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1/ There is much talk of a third world war in the press these days. Francois Fillon, former French Prime Minister Nicolas Sarkozy, said there is a “global war” and that “French society as a whole must mobilize against Islamic totalitarianism”. Are these empty words?

1/ The threat of all-out nuclear war no longer hangs over us, but at present there are more than 30 wars/ conflicts in the world. Between 1950, when the Korean War started, and 2007, when the death toll in the Iraq war finally started to drop, there were 148,000 deaths per year from war. From 2008 to 2012 that figure dropped dramatically, to 28,000 per year. It could even be lower today.

Yet international tensions are at a high, and terrorist attacks continue. Many argue that WWIII has already started, perhaps on two fronts, with the Arab Spring in 2011 giving new life to Islamists, and with protagonists Russia and China lining up against the West.

European leaders wring their hands over Syrian refugees and Daesh suicide bombings, blaming this on Islamists. Fillon (Islamophobe Nicolas Sarkozy's prime minister) is now blaming Muslims for "global war", but this scenario merely deflects attention from the underlying causes of war.
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War and Peace Part II: Azerbaijan and Palestine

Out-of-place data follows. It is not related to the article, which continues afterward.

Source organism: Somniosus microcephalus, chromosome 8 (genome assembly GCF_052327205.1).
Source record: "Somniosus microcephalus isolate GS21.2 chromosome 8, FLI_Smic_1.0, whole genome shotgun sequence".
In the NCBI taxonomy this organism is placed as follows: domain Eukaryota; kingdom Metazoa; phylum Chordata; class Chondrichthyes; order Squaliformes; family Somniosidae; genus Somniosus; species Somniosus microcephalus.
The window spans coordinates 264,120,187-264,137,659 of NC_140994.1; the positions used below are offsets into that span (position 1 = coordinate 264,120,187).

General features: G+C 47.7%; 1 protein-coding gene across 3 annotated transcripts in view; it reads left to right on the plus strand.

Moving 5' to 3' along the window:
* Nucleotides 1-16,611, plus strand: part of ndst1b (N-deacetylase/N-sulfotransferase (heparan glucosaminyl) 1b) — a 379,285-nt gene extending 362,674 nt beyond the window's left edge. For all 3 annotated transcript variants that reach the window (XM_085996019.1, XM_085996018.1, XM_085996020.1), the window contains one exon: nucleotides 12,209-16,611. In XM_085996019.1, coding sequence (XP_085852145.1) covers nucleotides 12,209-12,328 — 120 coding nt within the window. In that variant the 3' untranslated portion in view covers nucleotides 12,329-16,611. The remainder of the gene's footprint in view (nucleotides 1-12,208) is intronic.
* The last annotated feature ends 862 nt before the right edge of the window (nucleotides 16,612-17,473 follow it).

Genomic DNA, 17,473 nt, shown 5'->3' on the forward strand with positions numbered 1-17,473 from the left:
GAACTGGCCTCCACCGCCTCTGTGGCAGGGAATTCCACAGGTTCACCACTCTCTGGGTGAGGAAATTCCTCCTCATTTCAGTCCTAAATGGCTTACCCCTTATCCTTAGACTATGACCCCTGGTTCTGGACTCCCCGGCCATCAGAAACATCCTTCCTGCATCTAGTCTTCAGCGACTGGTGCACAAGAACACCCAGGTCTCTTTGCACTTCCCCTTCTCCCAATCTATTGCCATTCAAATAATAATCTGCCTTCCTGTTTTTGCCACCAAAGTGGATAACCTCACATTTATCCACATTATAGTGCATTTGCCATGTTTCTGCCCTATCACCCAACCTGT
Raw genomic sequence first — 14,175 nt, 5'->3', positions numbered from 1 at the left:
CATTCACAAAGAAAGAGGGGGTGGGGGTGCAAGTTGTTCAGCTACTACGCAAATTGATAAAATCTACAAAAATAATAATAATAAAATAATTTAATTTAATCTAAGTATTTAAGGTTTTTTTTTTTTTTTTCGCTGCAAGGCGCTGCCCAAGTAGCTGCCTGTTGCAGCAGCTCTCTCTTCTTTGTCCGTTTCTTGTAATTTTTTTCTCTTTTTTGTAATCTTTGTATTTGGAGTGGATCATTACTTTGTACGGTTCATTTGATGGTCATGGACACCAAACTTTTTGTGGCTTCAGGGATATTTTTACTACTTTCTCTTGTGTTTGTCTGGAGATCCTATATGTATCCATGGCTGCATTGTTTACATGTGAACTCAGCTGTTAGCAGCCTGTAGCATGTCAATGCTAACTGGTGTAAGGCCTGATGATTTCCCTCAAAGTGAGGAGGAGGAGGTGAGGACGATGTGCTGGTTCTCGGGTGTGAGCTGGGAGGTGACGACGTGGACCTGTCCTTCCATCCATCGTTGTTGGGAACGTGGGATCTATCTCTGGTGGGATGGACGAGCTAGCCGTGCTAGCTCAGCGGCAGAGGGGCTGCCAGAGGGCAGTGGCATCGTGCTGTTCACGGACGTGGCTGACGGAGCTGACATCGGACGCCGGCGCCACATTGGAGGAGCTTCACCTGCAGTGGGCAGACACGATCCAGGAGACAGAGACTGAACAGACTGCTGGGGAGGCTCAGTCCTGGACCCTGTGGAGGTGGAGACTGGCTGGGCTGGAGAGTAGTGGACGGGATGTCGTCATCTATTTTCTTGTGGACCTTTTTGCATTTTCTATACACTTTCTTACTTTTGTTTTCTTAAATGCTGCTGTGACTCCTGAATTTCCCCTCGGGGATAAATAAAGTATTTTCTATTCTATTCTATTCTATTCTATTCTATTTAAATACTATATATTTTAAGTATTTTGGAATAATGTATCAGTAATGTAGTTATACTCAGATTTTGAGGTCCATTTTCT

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Part I considered the remarkable similarities between Armenians and Jews. They both were socialist, then capitalist, adapting as the need arose. Both suffered genocides and achieved independence as fallouts from the upheavals of the 20th century.


Teflon imperialists


Which brings us to their remarkable ‘achievement’: to (almost) single-handedly occupy their neighbour’s territory, against all odds--and hold on to it--against international opinion, Armenia for close to 25 yrs, Israel close to 70 years. Armenia taking 20% of Azerbaijan, Israel 100% of Palestine. They both insist history bequeathed them those lands, and their tragic ‘holocausts’ justify their violation of international law to ensure their safety.


Both countries have lived this occupier lifestyle on a war footing ever since, and yet prosper even as their nemeses wallow in poverty and suffering.


The world mostly admires these plucky aggressors and has little time for either the Azerbaijanis or the Palestinians. It seems there is little solidarity in the Muslim world, or at least little effective solidarity.

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Canadian Eric Walberg is known worldwide as a journalist specializing in the Middle East, Central Asia and Russia. A graduate of University of Toronto and Cambridge in economics, he has been writing on East-West relations since the 1980s.

He has lived in both the Soviet Union and Russia, and then Uzbekistan, as a UN adviser, writer, translator and lecturer. Presently a writer for the foremost Cairo newspaper, Al Ahram, he is also a regular contributor to Counterpunch, Dissident Voice, Global Research, Al-Jazeerah and Turkish Weekly, and is a commentator on Voice of the Cape radio.